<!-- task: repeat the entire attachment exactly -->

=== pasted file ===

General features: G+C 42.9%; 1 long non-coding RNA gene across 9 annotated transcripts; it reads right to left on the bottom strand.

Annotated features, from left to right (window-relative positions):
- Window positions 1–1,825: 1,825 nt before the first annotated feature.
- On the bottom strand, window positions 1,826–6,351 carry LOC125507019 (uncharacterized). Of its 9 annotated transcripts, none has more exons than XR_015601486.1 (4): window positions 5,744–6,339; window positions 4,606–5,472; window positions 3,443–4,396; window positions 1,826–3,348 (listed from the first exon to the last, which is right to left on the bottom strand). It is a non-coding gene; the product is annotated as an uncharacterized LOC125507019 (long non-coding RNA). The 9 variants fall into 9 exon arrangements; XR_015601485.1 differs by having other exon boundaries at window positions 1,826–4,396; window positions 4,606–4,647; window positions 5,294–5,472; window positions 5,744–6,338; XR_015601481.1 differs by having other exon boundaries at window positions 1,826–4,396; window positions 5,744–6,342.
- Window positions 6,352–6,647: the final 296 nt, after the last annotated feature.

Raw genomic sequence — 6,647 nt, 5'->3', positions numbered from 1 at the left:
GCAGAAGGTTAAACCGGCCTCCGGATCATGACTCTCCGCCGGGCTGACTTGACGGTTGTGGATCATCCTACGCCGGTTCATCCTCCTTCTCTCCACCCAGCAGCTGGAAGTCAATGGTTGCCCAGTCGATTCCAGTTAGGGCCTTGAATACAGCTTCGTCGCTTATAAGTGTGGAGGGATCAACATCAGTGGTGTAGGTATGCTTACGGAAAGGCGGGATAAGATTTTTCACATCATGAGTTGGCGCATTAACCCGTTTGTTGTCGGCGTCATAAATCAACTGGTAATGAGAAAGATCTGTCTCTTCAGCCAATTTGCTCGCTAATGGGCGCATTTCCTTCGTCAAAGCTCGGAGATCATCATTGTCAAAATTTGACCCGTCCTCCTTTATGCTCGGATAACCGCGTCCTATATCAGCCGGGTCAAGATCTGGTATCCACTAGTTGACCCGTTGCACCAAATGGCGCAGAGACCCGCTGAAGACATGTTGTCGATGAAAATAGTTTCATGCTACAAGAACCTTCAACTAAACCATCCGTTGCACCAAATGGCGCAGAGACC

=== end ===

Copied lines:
General features: G+C 42.9%; 1 long non-coding RNA gene across 9 annotated transcripts; it reads right to left on the bottom strand.

Annotated features, from left to right (window-relative positions):
- Window positions 1–1,825: 1,825 nt before the first annotated feature.
- On the bottom strand, window positions 1,826–6,351 carry LOC125507019 (uncharacterized). Of its 9 annotated transcripts, none has more exons than XR_015601486.1 (4): window positions 5,744–6,339; window positions 4,606–5,472; window positions 3,443–4,396; window positions 1,826–3,348 (listed from the first exon to the last, which is right to left on the bottom strand). It is a non-coding gene; the product is annotated as an uncharacterized LOC125507019 (long non-coding RNA). The 9 variants fall into 9 exon arrangements; XR_015601485.1 differs by having other exon boundaries at window positions 1,826–4,396; window positions 4,606–4,647; window positions 5,294–5,472; window positions 5,744–6,338; XR_015601481.1 differs by having other exon boundaries at window positions 1,826–4,396; window positions 5,744–6,342.
- Window positions 6,352–6,647: the final 296 nt, after the last annotated feature.

Raw genomic sequence — 6,647 nt, 5'->3', positions numbered from 1 at the left:
GCAGAAGGTTAAACCGGCCTCCGGATCATGACTCTCCGCCGGGCTGACTTGACGGTTGTGGATCATCCTACGCCGGTTCATCCTCCTTCTCTCCACCCAGCAGCTGGAAGTCAATGGTTGCCCAGTCGATTCCAGTTAGGGCCTTGAATACAGCTTCGTCGCTTATAAGTGTGGAGGGATCAACATCAGTGGTGTAGGTATGCTTACGGAAAGGCGGGATAAGATTTTTCACATCATGAGTTGGCGCATTAACCCGTTTGTTGTCGGCGTCATAAATCAACTGGTAATGAGAAAGATCTGTCTCTTCAGCCAATTTGCTCGCTAATGGGCGCATTTCCTTCGTCAAAGCTCGGAGATCATCATTGTCAAAATTTGACCCGTCCTCCTTTATGCTCGGATAACCGCGTCCTATATCAGCCGGGTCAAGATCTGGTATCCACTAGTTGACCCGTTGCACCAAATGGCGCAGAGACCCGCTGAAGACATGTTGTCGATGAAAATAGTTTCATGCTACAAGAACCTTCAACTAAACCATCCGTTGCACCAAATGGCGCAGAGACC